Older Vermonters Who Have Given Up Driving Can Face Isolation, Loneliness

  • Date: 05/08/2024

Burlington had never seemed so far away to Joel Rosinsky.

His heart was set on making it to the Flynn theater to attend a 50th-anniversary performance of Garrison Keillor's "A Prairie Home Companion" radio show, his favorite, on April 20. But Rosinsky, who no longer drives, faced a now-familiar conundrum: He had no way to get there from his home in Essex Junction, a mere 10 miles away.

Since Rosinsky gave up his driver's license three years ago because of eyesight loss to macular degeneration, his world has closed in on him. The nearest bus stop is a half-mile walk. The bus trip to Burlington can take 90 minutes, and service ends at 7:30 p.m., all but ruling out evening outings. A separate service for older Vermonters and people with disabilities, called the Special Services Transportation Agency, also quits at 7:30. When Rosinsky requested a ride from the agency a few weeks ago, it never showed up. Private rideshare services such as Uber are far too expensive for Rosinsky, who depends on Social Security.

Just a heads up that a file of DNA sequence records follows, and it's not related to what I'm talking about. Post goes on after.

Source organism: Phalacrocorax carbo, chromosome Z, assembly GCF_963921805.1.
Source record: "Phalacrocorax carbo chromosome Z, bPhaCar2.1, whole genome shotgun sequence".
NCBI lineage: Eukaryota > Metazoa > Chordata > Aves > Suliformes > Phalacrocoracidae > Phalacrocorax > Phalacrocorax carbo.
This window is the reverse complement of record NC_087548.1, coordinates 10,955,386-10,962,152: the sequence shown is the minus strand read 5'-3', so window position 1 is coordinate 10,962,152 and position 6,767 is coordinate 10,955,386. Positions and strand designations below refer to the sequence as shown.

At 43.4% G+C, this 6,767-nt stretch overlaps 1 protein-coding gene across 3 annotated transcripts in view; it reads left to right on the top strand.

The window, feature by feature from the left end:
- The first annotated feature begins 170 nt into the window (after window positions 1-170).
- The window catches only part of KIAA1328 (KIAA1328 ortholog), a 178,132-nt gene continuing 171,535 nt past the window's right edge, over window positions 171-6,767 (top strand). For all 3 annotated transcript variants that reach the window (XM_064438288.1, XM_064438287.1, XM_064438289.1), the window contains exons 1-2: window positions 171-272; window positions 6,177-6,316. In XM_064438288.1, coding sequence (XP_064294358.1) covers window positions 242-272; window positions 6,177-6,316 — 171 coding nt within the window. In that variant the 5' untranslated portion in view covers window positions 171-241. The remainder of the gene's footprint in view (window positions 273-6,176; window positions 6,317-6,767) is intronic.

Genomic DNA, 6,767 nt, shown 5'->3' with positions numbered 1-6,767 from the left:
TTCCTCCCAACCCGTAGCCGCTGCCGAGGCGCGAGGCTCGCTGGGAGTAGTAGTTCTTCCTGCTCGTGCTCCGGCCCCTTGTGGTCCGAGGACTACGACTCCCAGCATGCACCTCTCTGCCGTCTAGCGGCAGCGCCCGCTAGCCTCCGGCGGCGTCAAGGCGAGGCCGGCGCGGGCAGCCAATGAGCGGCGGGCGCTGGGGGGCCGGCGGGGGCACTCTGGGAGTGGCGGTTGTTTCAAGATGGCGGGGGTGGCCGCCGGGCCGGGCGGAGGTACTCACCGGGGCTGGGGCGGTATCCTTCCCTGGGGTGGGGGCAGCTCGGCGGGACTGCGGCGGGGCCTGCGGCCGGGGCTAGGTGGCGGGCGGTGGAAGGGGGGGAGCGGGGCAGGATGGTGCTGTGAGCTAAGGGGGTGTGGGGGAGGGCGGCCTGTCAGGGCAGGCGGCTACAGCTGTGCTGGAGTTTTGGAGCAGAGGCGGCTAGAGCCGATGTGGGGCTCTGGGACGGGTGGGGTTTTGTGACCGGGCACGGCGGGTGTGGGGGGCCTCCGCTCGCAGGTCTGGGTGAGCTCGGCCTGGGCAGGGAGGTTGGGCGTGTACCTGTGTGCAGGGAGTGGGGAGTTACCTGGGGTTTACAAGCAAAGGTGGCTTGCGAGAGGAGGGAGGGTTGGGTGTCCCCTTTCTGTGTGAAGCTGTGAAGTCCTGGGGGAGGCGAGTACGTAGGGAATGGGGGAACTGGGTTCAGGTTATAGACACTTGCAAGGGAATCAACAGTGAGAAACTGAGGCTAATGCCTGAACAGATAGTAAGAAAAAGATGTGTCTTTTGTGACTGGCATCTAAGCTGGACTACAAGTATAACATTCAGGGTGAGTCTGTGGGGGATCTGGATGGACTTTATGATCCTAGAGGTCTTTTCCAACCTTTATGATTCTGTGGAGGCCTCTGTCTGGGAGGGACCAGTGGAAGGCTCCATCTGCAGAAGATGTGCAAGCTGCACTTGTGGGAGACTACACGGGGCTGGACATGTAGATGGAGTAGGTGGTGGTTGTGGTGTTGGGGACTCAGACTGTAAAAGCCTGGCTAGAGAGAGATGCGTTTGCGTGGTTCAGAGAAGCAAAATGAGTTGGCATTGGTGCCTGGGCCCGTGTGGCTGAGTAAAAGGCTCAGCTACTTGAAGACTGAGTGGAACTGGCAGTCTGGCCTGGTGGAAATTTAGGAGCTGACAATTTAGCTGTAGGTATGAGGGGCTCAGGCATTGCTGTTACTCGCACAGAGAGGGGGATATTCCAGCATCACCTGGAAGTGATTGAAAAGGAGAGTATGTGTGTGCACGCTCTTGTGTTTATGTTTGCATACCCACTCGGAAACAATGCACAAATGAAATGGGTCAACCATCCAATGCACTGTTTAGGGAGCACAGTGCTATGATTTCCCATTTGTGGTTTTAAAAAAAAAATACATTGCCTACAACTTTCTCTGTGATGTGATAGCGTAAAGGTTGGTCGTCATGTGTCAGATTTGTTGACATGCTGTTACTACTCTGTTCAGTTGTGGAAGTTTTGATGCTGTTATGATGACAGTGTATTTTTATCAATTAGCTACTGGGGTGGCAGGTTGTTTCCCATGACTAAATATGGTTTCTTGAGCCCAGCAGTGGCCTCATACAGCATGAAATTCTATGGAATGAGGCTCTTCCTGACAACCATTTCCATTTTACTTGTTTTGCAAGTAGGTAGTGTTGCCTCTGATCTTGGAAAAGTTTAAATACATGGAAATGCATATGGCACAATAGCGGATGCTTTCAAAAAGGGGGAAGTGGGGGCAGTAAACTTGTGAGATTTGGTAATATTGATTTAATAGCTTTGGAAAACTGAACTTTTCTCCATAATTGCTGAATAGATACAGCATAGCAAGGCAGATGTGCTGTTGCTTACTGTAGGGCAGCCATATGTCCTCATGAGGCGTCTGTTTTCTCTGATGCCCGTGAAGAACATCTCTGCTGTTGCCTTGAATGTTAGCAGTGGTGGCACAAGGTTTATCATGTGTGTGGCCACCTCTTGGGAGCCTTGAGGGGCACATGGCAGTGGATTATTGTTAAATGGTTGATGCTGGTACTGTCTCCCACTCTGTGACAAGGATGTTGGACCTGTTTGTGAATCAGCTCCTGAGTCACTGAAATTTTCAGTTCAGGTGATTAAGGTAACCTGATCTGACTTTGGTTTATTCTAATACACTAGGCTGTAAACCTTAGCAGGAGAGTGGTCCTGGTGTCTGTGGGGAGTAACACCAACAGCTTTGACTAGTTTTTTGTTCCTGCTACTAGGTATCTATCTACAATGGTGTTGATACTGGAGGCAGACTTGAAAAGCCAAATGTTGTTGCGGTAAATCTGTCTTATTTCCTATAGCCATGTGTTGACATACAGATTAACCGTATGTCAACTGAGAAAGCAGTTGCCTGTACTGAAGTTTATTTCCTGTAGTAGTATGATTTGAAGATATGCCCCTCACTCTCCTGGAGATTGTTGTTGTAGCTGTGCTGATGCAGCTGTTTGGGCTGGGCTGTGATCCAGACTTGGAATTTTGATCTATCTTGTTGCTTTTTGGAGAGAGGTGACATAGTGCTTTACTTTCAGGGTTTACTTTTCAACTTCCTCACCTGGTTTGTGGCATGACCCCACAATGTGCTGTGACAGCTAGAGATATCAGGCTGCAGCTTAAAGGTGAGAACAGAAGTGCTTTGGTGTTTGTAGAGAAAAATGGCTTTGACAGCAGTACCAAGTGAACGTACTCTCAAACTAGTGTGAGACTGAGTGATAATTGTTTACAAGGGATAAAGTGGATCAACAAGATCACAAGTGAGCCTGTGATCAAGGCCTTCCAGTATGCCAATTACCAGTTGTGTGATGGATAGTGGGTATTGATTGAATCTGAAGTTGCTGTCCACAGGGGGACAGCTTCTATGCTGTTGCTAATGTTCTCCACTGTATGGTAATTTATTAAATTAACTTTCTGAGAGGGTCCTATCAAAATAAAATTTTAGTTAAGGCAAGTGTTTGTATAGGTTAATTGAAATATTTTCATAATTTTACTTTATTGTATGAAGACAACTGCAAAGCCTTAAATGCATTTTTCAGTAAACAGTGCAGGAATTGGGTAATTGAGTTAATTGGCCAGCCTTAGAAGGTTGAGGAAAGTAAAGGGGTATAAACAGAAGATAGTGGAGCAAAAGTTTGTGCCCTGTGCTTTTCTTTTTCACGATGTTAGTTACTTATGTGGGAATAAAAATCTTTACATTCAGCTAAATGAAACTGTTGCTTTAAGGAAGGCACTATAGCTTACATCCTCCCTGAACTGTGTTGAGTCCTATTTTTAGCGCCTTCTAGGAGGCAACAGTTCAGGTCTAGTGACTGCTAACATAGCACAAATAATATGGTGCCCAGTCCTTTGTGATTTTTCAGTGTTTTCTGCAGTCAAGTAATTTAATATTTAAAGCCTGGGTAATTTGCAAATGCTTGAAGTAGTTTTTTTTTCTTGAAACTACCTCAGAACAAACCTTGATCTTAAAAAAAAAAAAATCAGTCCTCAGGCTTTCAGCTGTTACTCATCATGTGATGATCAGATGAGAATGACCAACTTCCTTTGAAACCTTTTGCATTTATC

Here he was again, trying to solve the puzzle of getting ... anywhere.

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